11 Jun 2016

Minor Victories / Minor Victories (album review)

I hear the phrase "supergroup", I throw up in my mouth, I shiver a little, then eat some peanut butter on toast and let it all blow over. A cycle as old as time itself. Supergroups generally get a lot of attention because they have big enough names to overshadow the artistic output and lack of ideas. But one group bucking this trend, furthering their careers with a new musical direction is Minor Victories, whose self-titled debut is now out...

Sure, there are big names in the world of underground guitar music - huge even. Stuart Braithwaite of Mogwai, Rachel Goswell of Slowdive and Mojave 3, and Justin Lockey of Editors make up the band. But their debut stands out, as an autonomous sonic tapestry that works as an arrestingly beautiful work of art whether you're familiar with Come On Die Young and Pygmalion or not.

The sounds of each band that the members are in, though, does definitely seep through if you listen with an analytical ear. Textured guitars and ambitious structural buildups hint at Mogwai, the Aphroditean vocals of Slowdive, and the out and out anthemic blaring present on the classic Editors albums (I don't care, End Has A Start is a classic album) are all ingredients that make this record into one pretty brilliant record. The pop structured tracks capture a real euphoria, particularly on Cogs, where Goswell sounds weirdly like Grimes, where every single second sees the music reaching closer and closer to heavenly ascension. Scattered Ashes could be a jazzed up Editors song, with guitar choruses that sound big, and - although its beginning to sound a tad grating for people that listen to 6music 9 hours a day - an overt tendency to evoke feelings of extraordinary beauty.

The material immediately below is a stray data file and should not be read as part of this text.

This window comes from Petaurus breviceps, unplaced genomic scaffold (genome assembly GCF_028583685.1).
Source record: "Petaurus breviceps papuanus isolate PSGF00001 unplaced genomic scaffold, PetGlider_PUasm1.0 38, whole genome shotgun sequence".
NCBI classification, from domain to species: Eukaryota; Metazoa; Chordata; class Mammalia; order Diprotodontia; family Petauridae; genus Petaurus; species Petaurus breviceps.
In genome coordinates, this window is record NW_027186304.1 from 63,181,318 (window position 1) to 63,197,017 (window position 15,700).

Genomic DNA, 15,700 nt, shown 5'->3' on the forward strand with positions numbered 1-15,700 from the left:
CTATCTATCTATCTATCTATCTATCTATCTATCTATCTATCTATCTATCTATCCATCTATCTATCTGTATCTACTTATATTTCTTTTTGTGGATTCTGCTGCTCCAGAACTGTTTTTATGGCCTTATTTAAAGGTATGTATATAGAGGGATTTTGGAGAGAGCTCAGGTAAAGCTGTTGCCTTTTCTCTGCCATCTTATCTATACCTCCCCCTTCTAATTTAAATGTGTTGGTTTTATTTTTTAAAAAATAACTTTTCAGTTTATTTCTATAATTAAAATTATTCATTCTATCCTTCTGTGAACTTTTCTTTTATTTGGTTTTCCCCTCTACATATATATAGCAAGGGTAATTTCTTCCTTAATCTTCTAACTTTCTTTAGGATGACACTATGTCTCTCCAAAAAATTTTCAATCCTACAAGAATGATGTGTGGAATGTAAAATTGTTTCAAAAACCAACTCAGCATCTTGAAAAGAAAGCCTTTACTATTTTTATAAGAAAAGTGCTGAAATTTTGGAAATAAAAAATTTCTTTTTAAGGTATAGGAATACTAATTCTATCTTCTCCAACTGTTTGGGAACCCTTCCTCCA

But there's a lot of ambition as well, although maybe if you're listening to the project as a fan of Mogwai you might be a tad less inclined to think so. Folk Arp and The Thief beautifully sprawl out over 7 minutes each, both of them taking on a string-assisted, post-rock structure that serves to prove how bloody beautiful music of this type can be when done properly.

Although at times, the record doesn't evoke quite as much feeling as either Slowdive or Mogwai's stuff. A few tracks fail to really move me one way or another, like semi spoken word For You Always, or lead single One Hundred Ropes. These blips, however, are few and far between, and only really come about because the band are willing to experiment, as this record does really cover every sonic basis. From the surprisingly aggressive opener Give Up The Ghost, to the elegant, beautifully arresting closer Higher Hopes, Minor Victories is a debut that showcases real beauty. And well, if this is their first offering as a group, you've gotta hope they're a proposition here to stay...


Words: Calum Cashin